CULLEN COLLEGE OF ENGINEERING

University of Houston Cullen College of Engineering

Electrical and Computer Engineering

UH Professors to Robots: Swim, Communicate and Bring Us Data – Fast!

Becker's student Haoran Zhao launches drone at pond by the Cullen College

Deep below the sea, thousands of sensors collect crucial oceanic data used in environmental monitoring, offshore exploration, disaster prevention and military surveillance. However, there exists a problem underwater which was conquered on land decades ago: There’s no fast way to communicate and deliver information from the ocean depths – no internet, no powerful and clear signals, only delayed communication.

Photos: Women in Manufacturing Events Hosted at UH Engineering

There was a time in the not-so-distant past when women in manufacturing jobs were hard to come by. It wasn’t until World War II when, faced with a depleted workforce, American women rolled up their sleeves and went to work in factories and shipyards across the country.

UH Engineers Invent Glucose-Sensing Contact Lens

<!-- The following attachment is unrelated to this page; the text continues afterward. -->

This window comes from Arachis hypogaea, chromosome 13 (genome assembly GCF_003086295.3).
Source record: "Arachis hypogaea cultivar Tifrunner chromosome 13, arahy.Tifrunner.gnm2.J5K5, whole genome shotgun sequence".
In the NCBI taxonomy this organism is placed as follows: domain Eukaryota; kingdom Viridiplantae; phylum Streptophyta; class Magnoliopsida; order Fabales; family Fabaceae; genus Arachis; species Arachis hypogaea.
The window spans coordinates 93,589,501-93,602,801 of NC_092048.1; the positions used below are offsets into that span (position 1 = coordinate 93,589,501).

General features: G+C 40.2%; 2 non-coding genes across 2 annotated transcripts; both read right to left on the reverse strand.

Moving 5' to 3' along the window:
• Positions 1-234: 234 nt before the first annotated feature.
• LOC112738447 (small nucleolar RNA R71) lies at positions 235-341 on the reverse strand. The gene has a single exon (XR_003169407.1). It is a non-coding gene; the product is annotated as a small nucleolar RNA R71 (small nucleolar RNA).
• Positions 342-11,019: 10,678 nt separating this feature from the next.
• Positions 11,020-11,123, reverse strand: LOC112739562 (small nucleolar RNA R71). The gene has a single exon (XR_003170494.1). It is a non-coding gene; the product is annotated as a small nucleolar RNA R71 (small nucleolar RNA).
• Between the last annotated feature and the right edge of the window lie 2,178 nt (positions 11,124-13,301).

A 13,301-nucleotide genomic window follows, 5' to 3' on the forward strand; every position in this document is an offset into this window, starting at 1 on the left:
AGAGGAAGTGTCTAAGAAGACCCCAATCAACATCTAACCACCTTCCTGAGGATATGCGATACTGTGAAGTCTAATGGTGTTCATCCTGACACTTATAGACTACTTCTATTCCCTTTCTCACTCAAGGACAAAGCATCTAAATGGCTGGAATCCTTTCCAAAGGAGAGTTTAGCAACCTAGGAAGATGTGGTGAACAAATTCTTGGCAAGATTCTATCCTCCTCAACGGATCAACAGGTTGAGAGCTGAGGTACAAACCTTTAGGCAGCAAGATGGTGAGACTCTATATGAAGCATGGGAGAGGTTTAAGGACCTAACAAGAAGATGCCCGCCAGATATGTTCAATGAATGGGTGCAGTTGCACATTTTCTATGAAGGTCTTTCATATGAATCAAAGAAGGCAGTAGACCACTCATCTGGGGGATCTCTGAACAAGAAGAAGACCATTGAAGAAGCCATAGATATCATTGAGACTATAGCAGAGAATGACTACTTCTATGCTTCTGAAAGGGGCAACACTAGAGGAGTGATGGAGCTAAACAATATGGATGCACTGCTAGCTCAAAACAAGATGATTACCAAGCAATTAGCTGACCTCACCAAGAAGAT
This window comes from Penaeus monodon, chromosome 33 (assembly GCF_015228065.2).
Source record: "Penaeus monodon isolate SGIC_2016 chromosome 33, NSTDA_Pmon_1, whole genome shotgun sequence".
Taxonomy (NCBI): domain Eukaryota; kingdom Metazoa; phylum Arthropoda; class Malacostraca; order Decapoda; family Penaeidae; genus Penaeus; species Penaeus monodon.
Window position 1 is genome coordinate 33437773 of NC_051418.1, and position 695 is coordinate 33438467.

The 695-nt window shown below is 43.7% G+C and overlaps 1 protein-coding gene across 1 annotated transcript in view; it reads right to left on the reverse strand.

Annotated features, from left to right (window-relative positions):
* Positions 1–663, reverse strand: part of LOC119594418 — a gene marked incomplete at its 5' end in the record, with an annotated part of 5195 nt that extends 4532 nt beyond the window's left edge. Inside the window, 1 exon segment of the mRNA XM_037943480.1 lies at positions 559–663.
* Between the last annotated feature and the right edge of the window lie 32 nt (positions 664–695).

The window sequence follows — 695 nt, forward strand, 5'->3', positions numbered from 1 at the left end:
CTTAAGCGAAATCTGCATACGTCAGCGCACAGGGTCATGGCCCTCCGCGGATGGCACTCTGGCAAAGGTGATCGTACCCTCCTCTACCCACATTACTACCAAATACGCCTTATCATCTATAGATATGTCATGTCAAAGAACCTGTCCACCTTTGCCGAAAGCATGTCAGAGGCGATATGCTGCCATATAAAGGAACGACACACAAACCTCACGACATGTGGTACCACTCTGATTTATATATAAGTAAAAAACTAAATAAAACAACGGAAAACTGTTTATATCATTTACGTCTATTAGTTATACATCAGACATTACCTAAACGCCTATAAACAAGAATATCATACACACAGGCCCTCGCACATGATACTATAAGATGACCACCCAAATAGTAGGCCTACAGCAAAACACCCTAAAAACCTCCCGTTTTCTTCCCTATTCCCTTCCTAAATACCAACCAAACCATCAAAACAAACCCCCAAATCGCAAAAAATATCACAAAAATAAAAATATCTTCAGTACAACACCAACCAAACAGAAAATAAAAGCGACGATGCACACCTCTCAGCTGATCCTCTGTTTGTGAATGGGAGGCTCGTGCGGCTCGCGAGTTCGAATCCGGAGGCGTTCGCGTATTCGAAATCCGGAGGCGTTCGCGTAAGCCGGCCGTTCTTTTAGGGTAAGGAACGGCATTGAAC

Blood testing is the standard option for checking glucose levels, but a new technology could allow non-invasive testing via a contact lens that samples glucose levels in tears.

A BARREL of Fun and Science for Cullen College Students Launching Payloads

BARREL ballon inflated just before launch Aug 13. Photo courtesy of NASA-Edgar Bering

It actually does take a rocket scientist to be a rocket scientist. Case in point: Professor of physics and electrical engineering at the UH Cullen College of Engineering Edgar Bering, whose business card really does say he’s a rocket scientist – and for good reason. He’s been working with NASA on sending things airborne for decades.

New Superconducting Coil Improves MRI Performance

A multidisciplinary research team led by University of Houston scientist Jarek Wosik has developed a high-temperature superconducting coil that allows magnetic resonance imaging (MRI) scanners to produce higher resolution images or acquire images in a shorter time than when using conventional coils.

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